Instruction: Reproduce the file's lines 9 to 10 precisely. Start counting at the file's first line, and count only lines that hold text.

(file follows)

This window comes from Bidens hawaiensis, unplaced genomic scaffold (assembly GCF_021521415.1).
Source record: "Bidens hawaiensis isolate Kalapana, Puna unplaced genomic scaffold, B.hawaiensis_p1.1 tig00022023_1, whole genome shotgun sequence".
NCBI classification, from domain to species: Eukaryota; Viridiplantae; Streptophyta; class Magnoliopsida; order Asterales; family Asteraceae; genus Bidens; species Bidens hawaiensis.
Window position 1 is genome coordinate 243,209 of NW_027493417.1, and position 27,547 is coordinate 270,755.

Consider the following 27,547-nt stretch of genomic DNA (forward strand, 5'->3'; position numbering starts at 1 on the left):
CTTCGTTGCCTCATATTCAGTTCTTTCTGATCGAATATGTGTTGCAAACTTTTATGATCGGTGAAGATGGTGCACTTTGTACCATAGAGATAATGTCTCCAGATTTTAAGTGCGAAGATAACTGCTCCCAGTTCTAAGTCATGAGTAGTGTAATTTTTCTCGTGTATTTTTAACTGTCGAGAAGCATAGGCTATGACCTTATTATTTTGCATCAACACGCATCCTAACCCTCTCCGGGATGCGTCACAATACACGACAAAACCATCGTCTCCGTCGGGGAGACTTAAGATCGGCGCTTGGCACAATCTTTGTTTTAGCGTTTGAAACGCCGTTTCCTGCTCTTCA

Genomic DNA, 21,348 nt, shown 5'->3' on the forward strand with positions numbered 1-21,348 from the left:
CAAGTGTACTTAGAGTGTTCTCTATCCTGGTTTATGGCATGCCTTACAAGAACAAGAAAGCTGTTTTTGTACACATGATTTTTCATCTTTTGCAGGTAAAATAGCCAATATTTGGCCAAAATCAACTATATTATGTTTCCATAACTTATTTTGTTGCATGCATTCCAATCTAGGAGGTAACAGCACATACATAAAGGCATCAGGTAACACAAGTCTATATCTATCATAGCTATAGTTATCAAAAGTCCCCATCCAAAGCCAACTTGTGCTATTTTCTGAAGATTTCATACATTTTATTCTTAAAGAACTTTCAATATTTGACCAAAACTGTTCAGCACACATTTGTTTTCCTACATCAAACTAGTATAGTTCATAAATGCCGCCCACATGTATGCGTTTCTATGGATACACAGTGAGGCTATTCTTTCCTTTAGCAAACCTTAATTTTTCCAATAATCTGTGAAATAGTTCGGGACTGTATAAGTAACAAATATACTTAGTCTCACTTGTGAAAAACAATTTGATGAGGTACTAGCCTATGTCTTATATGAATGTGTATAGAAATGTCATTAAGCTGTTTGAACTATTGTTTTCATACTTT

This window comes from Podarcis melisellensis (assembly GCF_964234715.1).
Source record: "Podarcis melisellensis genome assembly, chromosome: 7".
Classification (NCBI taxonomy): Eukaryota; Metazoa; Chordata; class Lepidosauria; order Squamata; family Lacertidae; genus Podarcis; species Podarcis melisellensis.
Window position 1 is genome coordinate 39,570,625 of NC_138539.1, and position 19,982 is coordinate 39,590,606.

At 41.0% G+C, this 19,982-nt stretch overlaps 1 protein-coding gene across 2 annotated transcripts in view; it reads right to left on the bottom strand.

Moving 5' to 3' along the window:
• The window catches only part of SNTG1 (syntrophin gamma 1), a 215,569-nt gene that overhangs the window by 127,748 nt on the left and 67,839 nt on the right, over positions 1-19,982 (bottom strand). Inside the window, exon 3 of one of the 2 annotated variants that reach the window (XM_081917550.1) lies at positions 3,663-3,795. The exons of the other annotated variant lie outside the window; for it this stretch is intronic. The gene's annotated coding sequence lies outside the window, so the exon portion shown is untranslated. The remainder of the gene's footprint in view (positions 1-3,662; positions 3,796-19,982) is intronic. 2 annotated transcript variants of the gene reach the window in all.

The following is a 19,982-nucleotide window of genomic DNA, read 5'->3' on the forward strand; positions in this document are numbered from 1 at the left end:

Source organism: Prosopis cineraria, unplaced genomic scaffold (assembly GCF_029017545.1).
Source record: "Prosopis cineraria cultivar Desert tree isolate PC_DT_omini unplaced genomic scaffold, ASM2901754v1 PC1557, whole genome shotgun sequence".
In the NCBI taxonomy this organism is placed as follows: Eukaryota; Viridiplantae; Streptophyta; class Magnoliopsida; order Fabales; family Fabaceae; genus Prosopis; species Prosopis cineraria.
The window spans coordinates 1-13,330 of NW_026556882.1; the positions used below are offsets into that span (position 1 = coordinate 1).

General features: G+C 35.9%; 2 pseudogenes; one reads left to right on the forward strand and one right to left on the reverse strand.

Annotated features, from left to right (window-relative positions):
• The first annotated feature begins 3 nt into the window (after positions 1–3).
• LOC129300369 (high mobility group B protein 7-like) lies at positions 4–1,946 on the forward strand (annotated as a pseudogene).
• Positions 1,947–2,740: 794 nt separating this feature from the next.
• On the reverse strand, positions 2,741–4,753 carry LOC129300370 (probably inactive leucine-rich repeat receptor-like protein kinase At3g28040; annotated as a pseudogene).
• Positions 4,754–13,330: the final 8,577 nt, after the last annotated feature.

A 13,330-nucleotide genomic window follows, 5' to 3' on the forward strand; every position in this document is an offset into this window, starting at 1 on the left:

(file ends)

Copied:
This window comes from Podarcis melisellensis (assembly GCF_964234715.1).
Source record: "Podarcis melisellensis genome assembly, chromosome: 7".